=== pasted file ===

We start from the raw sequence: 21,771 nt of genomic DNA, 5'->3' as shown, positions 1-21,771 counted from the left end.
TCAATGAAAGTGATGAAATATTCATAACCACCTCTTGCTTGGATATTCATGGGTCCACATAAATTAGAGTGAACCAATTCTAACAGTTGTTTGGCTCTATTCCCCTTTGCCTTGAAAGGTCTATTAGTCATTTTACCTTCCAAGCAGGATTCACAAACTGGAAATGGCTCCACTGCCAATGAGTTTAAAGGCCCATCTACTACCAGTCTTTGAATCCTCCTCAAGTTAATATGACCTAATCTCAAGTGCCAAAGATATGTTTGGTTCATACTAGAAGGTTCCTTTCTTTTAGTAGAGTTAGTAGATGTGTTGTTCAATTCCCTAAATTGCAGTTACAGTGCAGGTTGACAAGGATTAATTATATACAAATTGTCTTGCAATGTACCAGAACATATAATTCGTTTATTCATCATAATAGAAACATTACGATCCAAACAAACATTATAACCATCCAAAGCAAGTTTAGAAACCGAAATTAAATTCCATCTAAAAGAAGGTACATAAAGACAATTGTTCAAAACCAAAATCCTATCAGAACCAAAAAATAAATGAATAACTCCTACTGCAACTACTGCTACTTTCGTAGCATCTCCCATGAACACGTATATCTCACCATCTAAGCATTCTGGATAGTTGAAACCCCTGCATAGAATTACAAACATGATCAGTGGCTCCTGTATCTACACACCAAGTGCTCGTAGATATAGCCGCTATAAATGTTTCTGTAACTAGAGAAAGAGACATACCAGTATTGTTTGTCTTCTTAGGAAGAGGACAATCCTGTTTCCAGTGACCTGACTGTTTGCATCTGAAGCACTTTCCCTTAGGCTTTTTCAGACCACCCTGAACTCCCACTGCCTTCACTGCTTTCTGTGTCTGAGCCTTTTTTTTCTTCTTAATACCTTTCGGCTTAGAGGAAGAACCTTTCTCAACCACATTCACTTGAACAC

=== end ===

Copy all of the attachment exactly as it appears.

We start from the raw sequence: 21,771 nt of genomic DNA, 5'->3' as shown, positions 1-21,771 counted from the left end.
TCAATGAAAGTGATGAAATATTCATAACCACCTCTTGCTTGGATATTCATGGGTCCACATAAATTAGAGTGAACCAATTCTAACAGTTGTTTGGCTCTATTCCCCTTTGCCTTGAAAGGTCTATTAGTCATTTTACCTTCCAAGCAGGATTCACAAACTGGAAATGGCTCCACTGCCAATGAGTTTAAAGGCCCATCTACTACCAGTCTTTGAATCCTCCTCAAGTTAATATGACCTAATCTCAAGTGCCAAAGATATGTTTGGTTCATACTAGAAGGTTCCTTTCTTTTAGTAGAGTTAGTAGATGTGTTGTTCAATTCCCTAAATTGCAGTTACAGTGCAGGTTGACAAGGATTAATTATATACAAATTGTCTTGCAATGTACCAGAACATATAATTCGTTTATTCATCATAATAGAAACATTACGATCCAAACAAACATTATAACCATCCAAAGCAAGTTTAGAAACCGAAATTAAATTCCATCTAAAAGAAGGTACATAAAGACAATTGTTCAAAACCAAAATCCTATCAGAACCAAAAAATAAATGAATAACTCCTACTGCAACTACTGCTACTTTCGTAGCATCTCCCATGAACACGTATATCTCACCATCTAAGCATTCTGGATAGTTGAAACCCCTGCATAGAATTACAAACATGATCAGTGGCTCCTGTATCTACACACCAAGTGCTCGTAGATATAGCCGCTATAAATGTTTCTGTAACTAGAGAAAGAGACATACCAGTATTGTTTGTCTTCTTAGGAAGAGGACAATCCTGTTTCCAGTGACCTGACTGTTTGCATCTGAAGCACTTTCCCTTAGGCTTTTTCAGACCACCCTGAACTCCCACTGCCTTCACTGCTTTCTGTGTCTGAGCCTTTTTTTTCTTCTTAATACCTTTCGGCTTAGAGGAAGAACCTTTCTCAACCACATTCACTTGAACAC